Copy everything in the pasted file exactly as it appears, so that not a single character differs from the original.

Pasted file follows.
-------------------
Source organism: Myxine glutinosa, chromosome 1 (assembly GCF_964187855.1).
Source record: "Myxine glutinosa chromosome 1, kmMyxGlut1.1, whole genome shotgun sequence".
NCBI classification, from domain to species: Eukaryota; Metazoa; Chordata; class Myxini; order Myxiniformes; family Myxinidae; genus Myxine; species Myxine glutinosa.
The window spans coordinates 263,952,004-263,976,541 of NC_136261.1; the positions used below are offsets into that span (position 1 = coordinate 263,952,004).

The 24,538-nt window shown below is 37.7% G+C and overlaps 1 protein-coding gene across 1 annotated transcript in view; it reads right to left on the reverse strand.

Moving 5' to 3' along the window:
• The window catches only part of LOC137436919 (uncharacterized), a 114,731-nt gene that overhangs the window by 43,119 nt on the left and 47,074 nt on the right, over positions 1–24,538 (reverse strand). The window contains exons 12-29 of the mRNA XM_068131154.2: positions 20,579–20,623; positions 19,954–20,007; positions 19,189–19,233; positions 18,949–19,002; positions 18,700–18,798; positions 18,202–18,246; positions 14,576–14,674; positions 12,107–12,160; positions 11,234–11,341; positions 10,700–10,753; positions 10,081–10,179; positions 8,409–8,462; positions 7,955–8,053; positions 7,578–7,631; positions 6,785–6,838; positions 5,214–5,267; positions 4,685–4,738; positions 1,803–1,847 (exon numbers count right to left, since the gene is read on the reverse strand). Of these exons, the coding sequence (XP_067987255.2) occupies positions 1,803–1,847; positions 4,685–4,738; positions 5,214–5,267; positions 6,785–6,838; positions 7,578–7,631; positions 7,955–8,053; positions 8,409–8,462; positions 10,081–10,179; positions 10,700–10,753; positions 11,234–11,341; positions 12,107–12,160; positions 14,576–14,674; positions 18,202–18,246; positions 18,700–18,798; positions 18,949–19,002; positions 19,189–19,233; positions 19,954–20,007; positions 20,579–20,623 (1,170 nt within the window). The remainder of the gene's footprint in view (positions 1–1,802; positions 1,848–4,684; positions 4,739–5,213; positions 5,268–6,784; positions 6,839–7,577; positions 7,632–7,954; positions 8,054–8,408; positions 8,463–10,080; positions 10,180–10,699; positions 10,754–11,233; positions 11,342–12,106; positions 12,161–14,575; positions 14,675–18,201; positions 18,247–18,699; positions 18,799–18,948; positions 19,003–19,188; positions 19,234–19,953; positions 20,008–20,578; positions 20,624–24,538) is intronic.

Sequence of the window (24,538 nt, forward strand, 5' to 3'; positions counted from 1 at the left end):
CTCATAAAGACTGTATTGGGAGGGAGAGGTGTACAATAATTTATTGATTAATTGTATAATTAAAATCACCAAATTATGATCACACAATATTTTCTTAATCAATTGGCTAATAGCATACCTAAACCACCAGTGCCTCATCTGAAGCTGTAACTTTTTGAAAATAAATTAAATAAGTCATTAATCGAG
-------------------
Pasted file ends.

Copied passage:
Source organism: Myxine glutinosa, chromosome 1 (assembly GCF_964187855.1).
Source record: "Myxine glutinosa chromosome 1, kmMyxGlut1.1, whole genome shotgun sequence".
NCBI classification, from domain to species: Eukaryota; Metazoa; Chordata; class Myxini; order Myxiniformes; family Myxinidae; genus Myxine; species Myxine glutinosa.
The window spans coordinates 263,952,004-263,976,541 of NC_136261.1; the positions used below are offsets into that span (position 1 = coordinate 263,952,004).

The 24,538-nt window shown below is 37.7% G+C and overlaps 1 protein-coding gene across 1 annotated transcript in view; it reads right to left on the reverse strand.

Moving 5' to 3' along the window:
• The window catches only part of LOC137436919 (uncharacterized), a 114,731-nt gene that overhangs the window by 43,119 nt on the left and 47,074 nt on the right, over positions 1–24,538 (reverse strand). The window contains exons 12-29 of the mRNA XM_068131154.2: positions 20,579–20,623; positions 19,954–20,007; positions 19,189–19,233; positions 18,949–19,002; positions 18,700–18,798; positions 18,202–18,246; positions 14,576–14,674; positions 12,107–12,160; positions 11,234–11,341; positions 10,700–10,753; positions 10,081–10,179; positions 8,409–8,462; positions 7,955–8,053; positions 7,578–7,631; positions 6,785–6,838; positions 5,214–5,267; positions 4,685–4,738; positions 1,803–1,847 (exon numbers count right to left, since the gene is read on the reverse strand). Of these exons, the coding sequence (XP_067987255.2) occupies positions 1,803–1,847; positions 4,685–4,738; positions 5,214–5,267; positions 6,785–6,838; positions 7,578–7,631; positions 7,955–8,053; positions 8,409–8,462; positions 10,081–10,179; positions 10,700–10,753; positions 11,234–11,341; positions 12,107–12,160; positions 14,576–14,674; positions 18,202–18,246; positions 18,700–18,798; positions 18,949–19,002; positions 19,189–19,233; positions 19,954–20,007; positions 20,579–20,623 (1,170 nt within the window). The remainder of the gene's footprint in view (positions 1–1,802; positions 1,848–4,684; positions 4,739–5,213; positions 5,268–6,784; positions 6,839–7,577; positions 7,632–7,954; positions 8,054–8,408; positions 8,463–10,080; positions 10,180–10,699; positions 10,754–11,233; positions 11,342–12,106; positions 12,161–14,575; positions 14,675–18,201; positions 18,247–18,699; positions 18,799–18,948; positions 19,003–19,188; positions 19,234–19,953; positions 20,008–20,578; positions 20,624–24,538) is intronic.

Sequence of the window (24,538 nt, forward strand, 5' to 3'; positions counted from 1 at the left end):
CTCATAAAGACTGTATTGGGAGGGAGAGGTGTACAATAATTTATTGATTAATTGTATAATTAAAATCACCAAATTATGATCACACAATATTTTCTTAATCAATTGGCTAATAGCATACCTAAACCACCAGTGCCTCATCTGAAGCTGTAACTTTTTGAAAATAAATTAAATAAGTCATTAATCGAG